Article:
They have a great personalized summer program mapped to your child’s needs and it is done completely online – with video lessons, hints if they get stuck and incentives to complete the work. My son has already started working on this great program and he loves it! Watch the video here for more information on how it works. It is only $39 for the entire summer. That is a little more than $10 per month and the best part is I don’t have to take the time to put together any program; I just encourage and watch my child succeed!

I don’t know about you, but with older kids it seems like it gets harder and harder to come up with new and fun ideas to pass the long summer days away. I have gathered a few new ideas to share with you that we will be trying this summer as well as a few true and tried favorites! We are going to do some solar printing! I found this great little kit that comes with supplies so that you can make cards and more just by using items you have around the house and placing them outside on the solar paper! This will be fun. Solar Print Kit I am sure I will have to buy some plain paper too; this will surely be a hit for us all! I even think my husband will love it and a great camping activity too.

Our family is always looking for new and creative games and I stumbled upon this one Mad Libs Card Game. If you are not familiar with Mad Libs – CHECK THEM OUT! They are a great source of fun, learning entertainment and I guarantee a lot of belly laughs and if you are not careful you may even pee your pants. They also come in a booklet format that we take to the beach, use on airplanes and car rides. Vacation Mad Libs. I can guarantee we will get a lot of use out of ours this summer on our RV trip to Yellowstone.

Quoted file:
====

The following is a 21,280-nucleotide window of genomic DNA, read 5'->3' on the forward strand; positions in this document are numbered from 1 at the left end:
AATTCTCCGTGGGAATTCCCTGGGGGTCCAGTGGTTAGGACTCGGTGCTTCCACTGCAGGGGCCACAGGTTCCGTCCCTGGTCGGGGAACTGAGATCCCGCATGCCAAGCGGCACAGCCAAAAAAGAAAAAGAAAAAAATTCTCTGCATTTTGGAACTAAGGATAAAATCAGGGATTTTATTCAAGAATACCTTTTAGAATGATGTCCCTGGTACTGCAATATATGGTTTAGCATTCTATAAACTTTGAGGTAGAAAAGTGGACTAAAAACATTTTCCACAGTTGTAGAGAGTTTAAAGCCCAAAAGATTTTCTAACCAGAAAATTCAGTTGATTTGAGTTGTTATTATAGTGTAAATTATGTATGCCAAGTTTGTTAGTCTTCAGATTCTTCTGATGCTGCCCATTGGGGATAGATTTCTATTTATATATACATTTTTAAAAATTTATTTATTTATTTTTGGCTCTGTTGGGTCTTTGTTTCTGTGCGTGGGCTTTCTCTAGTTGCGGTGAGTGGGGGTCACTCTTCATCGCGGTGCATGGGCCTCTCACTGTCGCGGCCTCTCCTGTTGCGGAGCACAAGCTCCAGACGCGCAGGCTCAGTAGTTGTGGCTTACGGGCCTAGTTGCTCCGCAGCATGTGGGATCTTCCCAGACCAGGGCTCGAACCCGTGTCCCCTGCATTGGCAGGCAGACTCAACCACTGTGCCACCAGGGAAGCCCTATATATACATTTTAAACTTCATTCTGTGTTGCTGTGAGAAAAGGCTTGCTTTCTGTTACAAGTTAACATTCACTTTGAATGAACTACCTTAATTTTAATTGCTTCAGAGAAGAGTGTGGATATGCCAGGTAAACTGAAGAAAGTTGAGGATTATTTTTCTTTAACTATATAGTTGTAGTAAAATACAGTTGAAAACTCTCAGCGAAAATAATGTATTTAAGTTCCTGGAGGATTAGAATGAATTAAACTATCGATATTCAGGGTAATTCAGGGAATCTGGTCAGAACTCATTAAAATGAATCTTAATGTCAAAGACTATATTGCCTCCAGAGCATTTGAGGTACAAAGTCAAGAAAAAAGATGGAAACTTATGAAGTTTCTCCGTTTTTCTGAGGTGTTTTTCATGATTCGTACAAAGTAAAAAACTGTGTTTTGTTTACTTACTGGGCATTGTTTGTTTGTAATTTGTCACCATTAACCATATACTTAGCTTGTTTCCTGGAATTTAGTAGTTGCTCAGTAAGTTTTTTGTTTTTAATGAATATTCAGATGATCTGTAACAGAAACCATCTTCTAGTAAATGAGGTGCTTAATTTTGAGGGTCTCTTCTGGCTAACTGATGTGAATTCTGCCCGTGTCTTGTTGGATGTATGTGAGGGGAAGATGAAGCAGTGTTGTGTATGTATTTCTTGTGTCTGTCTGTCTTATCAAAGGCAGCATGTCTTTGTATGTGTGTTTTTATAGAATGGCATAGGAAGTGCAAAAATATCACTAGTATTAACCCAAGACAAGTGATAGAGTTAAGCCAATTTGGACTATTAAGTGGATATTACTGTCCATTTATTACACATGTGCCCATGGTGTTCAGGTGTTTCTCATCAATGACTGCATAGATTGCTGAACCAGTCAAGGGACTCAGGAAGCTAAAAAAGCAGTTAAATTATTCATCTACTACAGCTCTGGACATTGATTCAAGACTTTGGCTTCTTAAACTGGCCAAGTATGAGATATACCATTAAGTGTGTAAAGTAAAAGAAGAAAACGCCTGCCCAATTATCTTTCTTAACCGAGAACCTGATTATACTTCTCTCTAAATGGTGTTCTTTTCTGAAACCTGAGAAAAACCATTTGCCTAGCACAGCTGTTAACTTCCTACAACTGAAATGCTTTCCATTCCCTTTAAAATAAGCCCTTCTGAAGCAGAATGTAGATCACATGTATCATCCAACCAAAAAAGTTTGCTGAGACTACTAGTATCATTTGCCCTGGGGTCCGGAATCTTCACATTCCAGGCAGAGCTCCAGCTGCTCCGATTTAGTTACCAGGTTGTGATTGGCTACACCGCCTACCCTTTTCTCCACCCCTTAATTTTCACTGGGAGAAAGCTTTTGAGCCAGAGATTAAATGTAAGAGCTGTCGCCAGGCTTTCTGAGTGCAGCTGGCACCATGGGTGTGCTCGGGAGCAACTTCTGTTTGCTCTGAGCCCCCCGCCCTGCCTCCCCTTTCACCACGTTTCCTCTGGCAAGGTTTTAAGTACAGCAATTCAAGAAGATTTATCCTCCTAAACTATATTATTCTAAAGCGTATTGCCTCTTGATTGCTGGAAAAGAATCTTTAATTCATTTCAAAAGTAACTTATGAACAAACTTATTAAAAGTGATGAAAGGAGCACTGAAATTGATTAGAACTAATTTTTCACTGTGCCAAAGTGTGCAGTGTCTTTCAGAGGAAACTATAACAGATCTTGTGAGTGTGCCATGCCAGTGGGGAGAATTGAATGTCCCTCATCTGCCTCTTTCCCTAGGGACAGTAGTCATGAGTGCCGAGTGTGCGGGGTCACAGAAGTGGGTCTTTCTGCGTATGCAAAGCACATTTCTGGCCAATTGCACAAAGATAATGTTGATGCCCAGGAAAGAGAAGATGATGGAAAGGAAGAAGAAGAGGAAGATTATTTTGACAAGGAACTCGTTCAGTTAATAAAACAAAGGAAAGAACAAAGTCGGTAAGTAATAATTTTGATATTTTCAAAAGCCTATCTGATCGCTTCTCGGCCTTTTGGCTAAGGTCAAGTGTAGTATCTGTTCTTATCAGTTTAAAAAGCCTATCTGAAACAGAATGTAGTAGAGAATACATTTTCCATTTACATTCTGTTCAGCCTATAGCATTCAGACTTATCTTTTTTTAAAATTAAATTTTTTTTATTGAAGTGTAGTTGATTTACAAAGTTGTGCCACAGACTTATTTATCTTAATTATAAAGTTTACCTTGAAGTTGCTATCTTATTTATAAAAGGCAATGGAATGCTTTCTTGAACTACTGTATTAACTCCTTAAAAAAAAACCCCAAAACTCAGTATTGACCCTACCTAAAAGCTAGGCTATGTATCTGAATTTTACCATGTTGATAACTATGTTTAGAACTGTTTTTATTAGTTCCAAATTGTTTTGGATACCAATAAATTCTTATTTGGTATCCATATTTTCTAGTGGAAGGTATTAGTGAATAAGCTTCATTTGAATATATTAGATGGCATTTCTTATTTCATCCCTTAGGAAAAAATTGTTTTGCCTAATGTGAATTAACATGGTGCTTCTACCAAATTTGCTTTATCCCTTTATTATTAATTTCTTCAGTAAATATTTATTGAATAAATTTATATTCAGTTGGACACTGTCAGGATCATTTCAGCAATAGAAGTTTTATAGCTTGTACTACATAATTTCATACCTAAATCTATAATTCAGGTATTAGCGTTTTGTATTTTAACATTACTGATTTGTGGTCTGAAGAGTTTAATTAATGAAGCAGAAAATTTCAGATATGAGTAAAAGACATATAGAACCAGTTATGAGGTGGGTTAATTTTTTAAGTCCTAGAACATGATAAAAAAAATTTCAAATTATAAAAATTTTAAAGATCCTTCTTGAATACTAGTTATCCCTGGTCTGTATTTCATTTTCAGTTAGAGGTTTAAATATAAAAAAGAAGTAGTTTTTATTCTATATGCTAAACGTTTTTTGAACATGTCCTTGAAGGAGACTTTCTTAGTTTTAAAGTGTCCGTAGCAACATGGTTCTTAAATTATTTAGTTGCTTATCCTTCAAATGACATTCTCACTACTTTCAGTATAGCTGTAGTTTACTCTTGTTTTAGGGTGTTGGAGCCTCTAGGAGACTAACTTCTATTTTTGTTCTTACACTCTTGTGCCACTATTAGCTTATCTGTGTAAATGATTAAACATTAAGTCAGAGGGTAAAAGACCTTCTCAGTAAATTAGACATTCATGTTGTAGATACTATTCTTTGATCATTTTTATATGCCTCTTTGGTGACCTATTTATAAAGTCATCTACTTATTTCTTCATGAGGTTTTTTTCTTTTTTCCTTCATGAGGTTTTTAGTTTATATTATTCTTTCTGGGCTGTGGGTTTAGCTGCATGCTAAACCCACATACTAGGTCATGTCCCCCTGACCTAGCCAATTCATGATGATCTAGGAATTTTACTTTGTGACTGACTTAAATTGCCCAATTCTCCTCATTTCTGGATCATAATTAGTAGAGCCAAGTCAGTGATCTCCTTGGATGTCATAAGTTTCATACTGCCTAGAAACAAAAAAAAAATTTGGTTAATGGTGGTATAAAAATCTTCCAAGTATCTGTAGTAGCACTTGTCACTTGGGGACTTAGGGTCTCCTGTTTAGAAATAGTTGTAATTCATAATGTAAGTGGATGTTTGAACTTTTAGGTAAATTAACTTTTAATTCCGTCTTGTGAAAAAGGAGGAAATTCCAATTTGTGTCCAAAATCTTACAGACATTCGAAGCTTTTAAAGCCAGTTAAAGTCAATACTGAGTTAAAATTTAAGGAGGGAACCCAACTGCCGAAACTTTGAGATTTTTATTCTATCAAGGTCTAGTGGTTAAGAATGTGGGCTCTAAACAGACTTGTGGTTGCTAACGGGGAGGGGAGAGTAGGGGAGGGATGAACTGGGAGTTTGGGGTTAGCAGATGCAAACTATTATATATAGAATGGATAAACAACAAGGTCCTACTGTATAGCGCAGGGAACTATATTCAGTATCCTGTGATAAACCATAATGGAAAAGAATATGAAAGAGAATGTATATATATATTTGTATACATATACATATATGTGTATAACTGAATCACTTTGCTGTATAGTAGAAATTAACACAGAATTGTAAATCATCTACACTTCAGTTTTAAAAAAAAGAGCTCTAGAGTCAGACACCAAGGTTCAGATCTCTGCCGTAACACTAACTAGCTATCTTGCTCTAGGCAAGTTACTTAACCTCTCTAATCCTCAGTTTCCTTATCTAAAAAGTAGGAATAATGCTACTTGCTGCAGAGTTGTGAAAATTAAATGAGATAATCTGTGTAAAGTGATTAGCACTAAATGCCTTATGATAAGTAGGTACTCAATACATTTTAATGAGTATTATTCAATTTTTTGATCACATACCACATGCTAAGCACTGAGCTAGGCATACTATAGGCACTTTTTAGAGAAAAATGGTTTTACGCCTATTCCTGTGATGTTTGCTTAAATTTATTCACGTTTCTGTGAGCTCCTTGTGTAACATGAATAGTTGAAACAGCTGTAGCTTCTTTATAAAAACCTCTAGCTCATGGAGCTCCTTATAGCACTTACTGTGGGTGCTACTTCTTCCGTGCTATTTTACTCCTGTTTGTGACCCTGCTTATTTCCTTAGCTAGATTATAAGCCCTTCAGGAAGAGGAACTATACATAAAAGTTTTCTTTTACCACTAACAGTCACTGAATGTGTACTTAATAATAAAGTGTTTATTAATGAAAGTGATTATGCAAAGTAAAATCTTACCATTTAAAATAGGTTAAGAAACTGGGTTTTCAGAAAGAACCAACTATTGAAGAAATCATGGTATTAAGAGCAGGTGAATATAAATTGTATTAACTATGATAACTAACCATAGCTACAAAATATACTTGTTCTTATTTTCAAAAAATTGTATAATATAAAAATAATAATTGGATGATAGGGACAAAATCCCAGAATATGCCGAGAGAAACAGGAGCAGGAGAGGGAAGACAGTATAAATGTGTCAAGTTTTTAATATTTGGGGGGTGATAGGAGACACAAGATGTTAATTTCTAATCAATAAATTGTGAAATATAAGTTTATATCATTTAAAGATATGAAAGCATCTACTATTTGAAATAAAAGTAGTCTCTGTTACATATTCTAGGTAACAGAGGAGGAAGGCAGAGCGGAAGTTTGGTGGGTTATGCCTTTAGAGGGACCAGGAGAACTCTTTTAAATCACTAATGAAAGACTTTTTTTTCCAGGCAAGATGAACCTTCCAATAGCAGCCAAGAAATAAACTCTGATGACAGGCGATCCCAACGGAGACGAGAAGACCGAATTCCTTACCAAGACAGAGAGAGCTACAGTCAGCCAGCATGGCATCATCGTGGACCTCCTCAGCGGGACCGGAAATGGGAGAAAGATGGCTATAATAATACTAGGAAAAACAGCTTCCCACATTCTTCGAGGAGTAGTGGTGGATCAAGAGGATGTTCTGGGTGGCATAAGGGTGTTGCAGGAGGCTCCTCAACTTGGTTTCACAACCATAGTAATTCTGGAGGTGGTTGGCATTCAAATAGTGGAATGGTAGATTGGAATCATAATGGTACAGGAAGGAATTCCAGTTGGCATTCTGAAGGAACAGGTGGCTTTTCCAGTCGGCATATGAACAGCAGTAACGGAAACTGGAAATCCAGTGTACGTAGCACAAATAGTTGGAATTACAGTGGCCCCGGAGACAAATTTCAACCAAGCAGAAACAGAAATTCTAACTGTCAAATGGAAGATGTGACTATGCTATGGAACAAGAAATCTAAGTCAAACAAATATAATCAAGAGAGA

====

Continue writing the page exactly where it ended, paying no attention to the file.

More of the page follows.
I can’t wait to try this Homemade Sidewalk Paint too. We live in a cul de sac so have lots of sidewalk and a big area to paint away. You make the paint out of water, corn starch and food coloring. This environmentally friendly sidewalk paint takes the place of traditional sidewalk chalk. It’s also very, very inexpensive! You can make standard shades of red, green, yellow, and blue; or, mix and match to create other shades. Here is the recipe.

If you are traveling at all this summer I have a few tips that will surely save your sanity.

Pack clothing for younger kids in zip loc bags. Pack everything you need for an outfit in a bag and then everything is in one place and you can either give the child the bag of clothing or have your partner help get them dressed. No one is looking around for a clean pair of underwear or that hair ribbon that matches the shirt!

For car or airplane rides, pack snacks in smaller “snack” size bags rather than just bringing a long the larger purchased sized item. This elevates messes as you distribute snacks, you have less over eating since there is portion control and it makes it easier to pack too!

Have surprised! When we are traveling and when space accommodates it I have went to the dollar store and bought a few new items for my kids. Some times I even wrap them up so they can anticipate the surprise. They don’t get these items in advance of our trip and now they always look forward to finding out what they got – yes even my 17 year old still loves this tradition!

Listen to stories on CD if you are traveling by car or download them to an MP3 player for your child if you are taking a plane. You can get a ton of great stories at your local library. I have found I even enjoy listening to the stories – and when we take a break we end up talking about what has transpired while we have listened. It is a great way to engage everyone in one activity.

Summer is such a great time of year and has the potential to create such great, lasting memories for you and your family. I know for me, some of my most vivid memories are from summer vacations or activities we did as a family. I hope you have a few new ideas to incorporate into your summer plans and it is certainly one full of great memories!</b>

Susan Heid is the amazing mom and coach behind the The Confident Mom – Reviving the Art of Home & Family Management with practical tools so you can re-energize your role as a mom & develop your God-given potential! She is a proud mother of 3 awesome kids – ages 17, 13 and 9, married to her very own prince charming. She loves coffee, cloudy days, and does think the “bluest skies you’ve ever seen are in Seattle.”